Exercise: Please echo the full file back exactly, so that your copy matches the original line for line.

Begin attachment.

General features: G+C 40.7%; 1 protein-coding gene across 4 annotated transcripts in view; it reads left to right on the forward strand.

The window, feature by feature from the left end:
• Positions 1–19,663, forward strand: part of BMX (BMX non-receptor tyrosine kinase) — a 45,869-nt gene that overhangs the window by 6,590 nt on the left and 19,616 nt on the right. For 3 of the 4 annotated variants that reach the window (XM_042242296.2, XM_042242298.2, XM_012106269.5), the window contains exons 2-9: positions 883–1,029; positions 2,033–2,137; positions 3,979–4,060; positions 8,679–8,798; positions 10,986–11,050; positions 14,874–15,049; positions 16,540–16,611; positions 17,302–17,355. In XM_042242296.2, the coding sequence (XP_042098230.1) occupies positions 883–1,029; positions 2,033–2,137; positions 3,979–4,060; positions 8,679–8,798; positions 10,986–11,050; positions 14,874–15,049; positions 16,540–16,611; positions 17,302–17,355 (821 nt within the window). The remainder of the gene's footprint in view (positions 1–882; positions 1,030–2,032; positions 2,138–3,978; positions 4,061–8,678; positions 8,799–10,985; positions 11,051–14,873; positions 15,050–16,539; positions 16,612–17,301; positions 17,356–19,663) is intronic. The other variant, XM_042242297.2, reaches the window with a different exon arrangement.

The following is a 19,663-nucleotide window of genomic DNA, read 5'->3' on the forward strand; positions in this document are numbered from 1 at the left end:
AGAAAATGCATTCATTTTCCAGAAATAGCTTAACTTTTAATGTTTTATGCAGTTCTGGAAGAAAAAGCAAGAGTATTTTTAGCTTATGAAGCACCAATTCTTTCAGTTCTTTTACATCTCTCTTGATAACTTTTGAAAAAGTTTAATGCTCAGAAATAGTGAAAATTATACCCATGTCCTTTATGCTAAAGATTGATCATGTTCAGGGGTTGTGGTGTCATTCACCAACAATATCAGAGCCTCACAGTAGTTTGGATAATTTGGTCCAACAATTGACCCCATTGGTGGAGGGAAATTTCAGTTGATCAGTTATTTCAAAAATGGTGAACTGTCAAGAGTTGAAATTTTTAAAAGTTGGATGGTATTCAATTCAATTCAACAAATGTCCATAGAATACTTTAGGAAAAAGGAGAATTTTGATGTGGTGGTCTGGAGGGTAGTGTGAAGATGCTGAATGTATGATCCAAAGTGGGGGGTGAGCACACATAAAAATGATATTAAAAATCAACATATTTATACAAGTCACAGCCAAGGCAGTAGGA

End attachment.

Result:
General features: G+C 40.7%; 1 protein-coding gene across 4 annotated transcripts in view; it reads left to right on the forward strand.

The window, feature by feature from the left end:
• Positions 1–19,663, forward strand: part of BMX (BMX non-receptor tyrosine kinase) — a 45,869-nt gene that overhangs the window by 6,590 nt on the left and 19,616 nt on the right. For 3 of the 4 annotated variants that reach the window (XM_042242296.2, XM_042242298.2, XM_012106269.5), the window contains exons 2-9: positions 883–1,029; positions 2,033–2,137; positions 3,979–4,060; positions 8,679–8,798; positions 10,986–11,050; positions 14,874–15,049; positions 16,540–16,611; positions 17,302–17,355. In XM_042242296.2, the coding sequence (XP_042098230.1) occupies positions 883–1,029; positions 2,033–2,137; positions 3,979–4,060; positions 8,679–8,798; positions 10,986–11,050; positions 14,874–15,049; positions 16,540–16,611; positions 17,302–17,355 (821 nt within the window). The remainder of the gene's footprint in view (positions 1–882; positions 1,030–2,032; positions 2,138–3,978; positions 4,061–8,678; positions 8,799–10,985; positions 11,051–14,873; positions 15,050–16,539; positions 16,612–17,301; positions 17,356–19,663) is intronic. The other variant, XM_042242297.2, reaches the window with a different exon arrangement.

The following is a 19,663-nucleotide window of genomic DNA, read 5'->3' on the forward strand; positions in this document are numbered from 1 at the left end:
AGAAAATGCATTCATTTTCCAGAAATAGCTTAACTTTTAATGTTTTATGCAGTTCTGGAAGAAAAAGCAAGAGTATTTTTAGCTTATGAAGCACCAATTCTTTCAGTTCTTTTACATCTCTCTTGATAACTTTTGAAAAAGTTTAATGCTCAGAAATAGTGAAAATTATACCCATGTCCTTTATGCTAAAGATTGATCATGTTCAGGGGTTGTGGTGTCATTCACCAACAATATCAGAGCCTCACAGTAGTTTGGATAATTTGGTCCAACAATTGACCCCATTGGTGGAGGGAAATTTCAGTTGATCAGTTATTTCAAAAATGGTGAACTGTCAAGAGTTGAAATTTTTAAAAGTTGGATGGTATTCAATTCAATTCAACAAATGTCCATAGAATACTTTAGGAAAAAGGAGAATTTTGATGTGGTGGTCTGGAGGGTAGTGTGAAGATGCTGAATGTATGATCCAAAGTGGGGGGTGAGCACACATAAAAATGATATTAAAAATCAACATATTTATACAAGTCACAGCCAAGGCAGTAGGA